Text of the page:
PARIS - As country winters seem to grow longer, a number of chefs from the provinces have come to test the waters of the Seine. Since the autumn, two Michelin-starred chefs have decided to maintain their restaurants away from Paris while bringing their casseroles to the capital: Jean-Yves Bath from the Auvergne and Didier Oudill from Biarritz.
I have followed the careers of both since the early 1980s, when Bath was chef at the charming auberge La Bergerie in Sarpoil in the Auvergne and Oudill was chef to Michel Guerard at Eugenie-les-Bains in the southwest.
Bath later moved to Clermont-Ferrand, to the restaurant that bears his name, proving that traditional country fare need not lose its personality or authenticity as it is modernized and lightened. He has always managed to make a plate of lentils taste like pure perfection and has dedicated himself to making everything from the chocolate to the bread from scratch.
In October, he moved to the center of Paris with his son, Stephane, to begin a new adventure, which seemed to take off from the moment he opened the doors. Transforming an old Chinese restaurant into a pleasant, rather formal country restaurant, Bath continues to work his magic in the kitchen, while his wife, Daniele, continues to run their brasserie, Le Clos Saint-Pierre, in Clermont-Ferrand.
Bath's menu is rich with the specialties of central France, with salads of snails and duck gizzards, duck sausage, cabbage, foie gras, and, of course, the delicate Limousin veal and rich, incomparable beef from Salers. He does not ignore fish and shellfish, giving lobster, scallops, monkfish and the river fish pike perch good billing.
Begin, if you like, with a simple salad of lobster, poached to a moist tenderness and flanked by simple greens anointed with olive oil. Likewise, the rich and fragrant rissole de Cantal, little pastry-wrapped packages of Cantal cheese, are paired with a wintry salad of lamb's lettuce dressed with fresh walnut oil.
Throughout the meal, the boyish, outgoing Bath strolls from table to table chatting with and warming the somewhat stiff Parisian crowd.
As to be expected, meats are the star of the show here, and one could do worse than a thick veal chop, paired with Bath's famous tagliatelle dressed with the exceptional cow's-milk blue cheese, Fourme d'Ambert. The meat was cooked to perfection, and improved on the plate, gaining in flavor and tenderness as it had time to rest. Between bites, the best wine to sample with the pedigreed meat is the Ladoix Vieilles Vignes from Burgundy - the 1996 priced at 220 francs (about $35). Years ago, a sommeliere suggested that the ''wet horse'' aroma of this rarely seen red wine was a perfect match for rare meat and she was so right.
Order the moist, tender Salers beef and you will also be treated to Bath's incomparable lentil sauce. I dare you to find better lentils, those flinty, deep-green grains that taste of the volcanic earth. His are cooked to a perfect tenderness, so they are still crunchy, not soggy but lively and virile.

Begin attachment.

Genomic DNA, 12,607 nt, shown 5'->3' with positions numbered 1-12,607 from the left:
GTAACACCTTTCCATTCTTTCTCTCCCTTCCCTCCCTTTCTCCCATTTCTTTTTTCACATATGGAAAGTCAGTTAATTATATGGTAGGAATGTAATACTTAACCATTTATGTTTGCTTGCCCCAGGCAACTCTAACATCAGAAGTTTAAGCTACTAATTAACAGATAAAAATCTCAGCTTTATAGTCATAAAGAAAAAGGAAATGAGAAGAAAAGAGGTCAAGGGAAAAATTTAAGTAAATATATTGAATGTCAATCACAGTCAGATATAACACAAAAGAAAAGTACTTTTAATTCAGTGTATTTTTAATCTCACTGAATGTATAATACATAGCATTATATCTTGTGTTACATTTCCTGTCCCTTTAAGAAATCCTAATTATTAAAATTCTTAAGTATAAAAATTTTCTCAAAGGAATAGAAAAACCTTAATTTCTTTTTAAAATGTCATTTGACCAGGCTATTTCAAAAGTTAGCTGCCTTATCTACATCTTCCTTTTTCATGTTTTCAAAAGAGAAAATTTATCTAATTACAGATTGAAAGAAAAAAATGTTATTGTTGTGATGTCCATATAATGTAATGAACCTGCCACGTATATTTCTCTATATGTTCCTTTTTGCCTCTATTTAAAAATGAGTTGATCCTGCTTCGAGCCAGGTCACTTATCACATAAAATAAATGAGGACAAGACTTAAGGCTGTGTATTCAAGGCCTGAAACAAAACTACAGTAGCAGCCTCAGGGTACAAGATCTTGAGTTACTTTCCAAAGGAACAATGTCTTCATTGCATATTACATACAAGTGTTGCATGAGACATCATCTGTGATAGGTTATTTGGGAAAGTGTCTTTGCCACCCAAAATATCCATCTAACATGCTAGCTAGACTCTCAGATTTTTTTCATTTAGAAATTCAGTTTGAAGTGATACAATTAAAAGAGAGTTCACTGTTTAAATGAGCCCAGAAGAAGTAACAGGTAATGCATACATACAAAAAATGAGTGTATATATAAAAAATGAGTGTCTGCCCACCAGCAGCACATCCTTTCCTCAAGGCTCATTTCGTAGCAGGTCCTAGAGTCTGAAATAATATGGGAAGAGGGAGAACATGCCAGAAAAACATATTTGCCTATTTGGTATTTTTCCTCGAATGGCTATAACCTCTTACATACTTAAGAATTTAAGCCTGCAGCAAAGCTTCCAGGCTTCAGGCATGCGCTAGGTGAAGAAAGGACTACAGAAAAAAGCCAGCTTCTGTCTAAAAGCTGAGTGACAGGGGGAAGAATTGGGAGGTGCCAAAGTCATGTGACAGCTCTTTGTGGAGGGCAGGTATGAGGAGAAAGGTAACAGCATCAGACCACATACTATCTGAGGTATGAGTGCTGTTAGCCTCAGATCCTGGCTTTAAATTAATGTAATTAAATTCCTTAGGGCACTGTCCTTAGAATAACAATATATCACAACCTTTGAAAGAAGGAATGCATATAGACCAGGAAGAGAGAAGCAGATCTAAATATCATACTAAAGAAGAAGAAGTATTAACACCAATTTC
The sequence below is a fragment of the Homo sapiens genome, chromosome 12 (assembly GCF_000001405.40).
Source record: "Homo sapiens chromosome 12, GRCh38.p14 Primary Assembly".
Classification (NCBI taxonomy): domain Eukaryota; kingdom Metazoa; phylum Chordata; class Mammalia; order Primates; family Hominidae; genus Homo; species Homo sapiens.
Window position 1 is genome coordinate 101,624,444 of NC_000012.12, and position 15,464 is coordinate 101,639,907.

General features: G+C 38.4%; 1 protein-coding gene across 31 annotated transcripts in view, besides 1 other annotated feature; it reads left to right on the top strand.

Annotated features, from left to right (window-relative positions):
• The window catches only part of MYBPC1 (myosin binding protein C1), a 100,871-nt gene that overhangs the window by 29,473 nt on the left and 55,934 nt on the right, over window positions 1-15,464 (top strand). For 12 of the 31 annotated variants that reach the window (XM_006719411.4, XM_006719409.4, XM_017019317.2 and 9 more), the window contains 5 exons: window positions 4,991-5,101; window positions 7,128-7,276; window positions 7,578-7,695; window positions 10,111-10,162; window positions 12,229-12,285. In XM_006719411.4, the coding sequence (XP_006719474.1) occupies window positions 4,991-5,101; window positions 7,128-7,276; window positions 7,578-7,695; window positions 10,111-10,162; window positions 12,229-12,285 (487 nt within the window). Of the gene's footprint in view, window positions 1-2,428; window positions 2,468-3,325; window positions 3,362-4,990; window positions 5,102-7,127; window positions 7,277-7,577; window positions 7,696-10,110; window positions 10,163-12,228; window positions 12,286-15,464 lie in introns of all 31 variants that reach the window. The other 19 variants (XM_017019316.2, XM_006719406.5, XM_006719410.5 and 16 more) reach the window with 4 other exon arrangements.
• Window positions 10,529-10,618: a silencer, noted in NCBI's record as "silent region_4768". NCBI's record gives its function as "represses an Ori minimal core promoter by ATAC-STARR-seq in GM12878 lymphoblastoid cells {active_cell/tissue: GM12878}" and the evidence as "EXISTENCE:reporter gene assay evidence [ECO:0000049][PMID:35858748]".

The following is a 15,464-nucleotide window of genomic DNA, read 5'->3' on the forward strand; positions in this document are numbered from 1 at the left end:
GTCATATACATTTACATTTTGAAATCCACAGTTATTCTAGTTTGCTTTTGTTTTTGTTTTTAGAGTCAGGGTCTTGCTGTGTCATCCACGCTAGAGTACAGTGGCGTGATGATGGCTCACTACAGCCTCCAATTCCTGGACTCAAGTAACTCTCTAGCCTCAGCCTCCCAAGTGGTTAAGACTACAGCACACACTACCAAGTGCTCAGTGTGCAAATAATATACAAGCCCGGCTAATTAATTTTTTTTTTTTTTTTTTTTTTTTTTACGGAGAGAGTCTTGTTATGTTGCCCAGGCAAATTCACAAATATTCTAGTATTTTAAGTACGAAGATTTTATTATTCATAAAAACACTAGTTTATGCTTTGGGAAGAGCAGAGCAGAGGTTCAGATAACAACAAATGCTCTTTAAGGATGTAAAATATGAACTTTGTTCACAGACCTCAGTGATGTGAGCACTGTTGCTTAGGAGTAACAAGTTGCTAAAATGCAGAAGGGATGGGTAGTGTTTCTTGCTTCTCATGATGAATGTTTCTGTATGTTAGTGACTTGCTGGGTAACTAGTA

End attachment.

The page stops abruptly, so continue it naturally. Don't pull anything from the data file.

Classic and creative Like Bath, Oudill has paid his dues in the countryside, working with Guerard, moving on to his own Pain, Adour et Fantaisie nearby, then to Biarritz and the Cafe de Paris, which remains open as Oudill makes his mark in Paris at Le Dauphin. During those years, he gained a reputation as a classically trained chef who also understands how to be creative and feed right into our hands.
His talent is still there, but it is overshadowed by a barren, dreary Palais Royal restaurant that is totally devoid of character and has a staff that might be better off at a fast-food counter.
It's a shame, for Oudill and his partner, Edgar Duhr, have great ideas and the ability to move modern French food a giant step forward. The menu has much of what we look for today - a touch of internationalism, plenty of vegetables and a new take on everything from a simple green salad (here teamed up with a toasted baguette covered with a slice of ham and a touch of cheese) to a wonderful cassoulet (flavorful white beans in broth, with giant shrimp, delicious sausage and chunks of bacon).
But service is so contrary to the food that it is hard to believe that the kitchen and the dining room communicate at all. Wines are opened, then plopped in the center of the table without a proper tasting. A quartet of sauces come out of nowhere and are set at the edge of table without a description of what they might consist of and which dish they are meant for. The bare wooden table is not set, rather knives and forks are strewn about helter-skelter.
Let's hope that as the weather warms, the staff warms up too, so we can continue to enjoy Oudill's talents, along with the delicious Jurancon white and fruity Saint-Chinian red; the selection of can't-stop-eating-them bread and rolls; the plump oysters served with well-spiced grilled chorizo sausages; the immense platter of perfectly grilled tomatoes, zucchini, fennel, onions and potatoes, served with a Spanish-style open-face sandwich of scrubbed tomato and ham, and the memorable, moist casserole of joues de cochon, tender pig's cheeks.
9 Rue de La Tremoille
Closed Saturday and Sunday. All major credit cards. A la carte, about 300 francs.
- Le Dauphin
167 Rue Saint-Honore
Open every day. All major credit cards. 140-franc lunch menu; a la carte, 100 to 200 francs.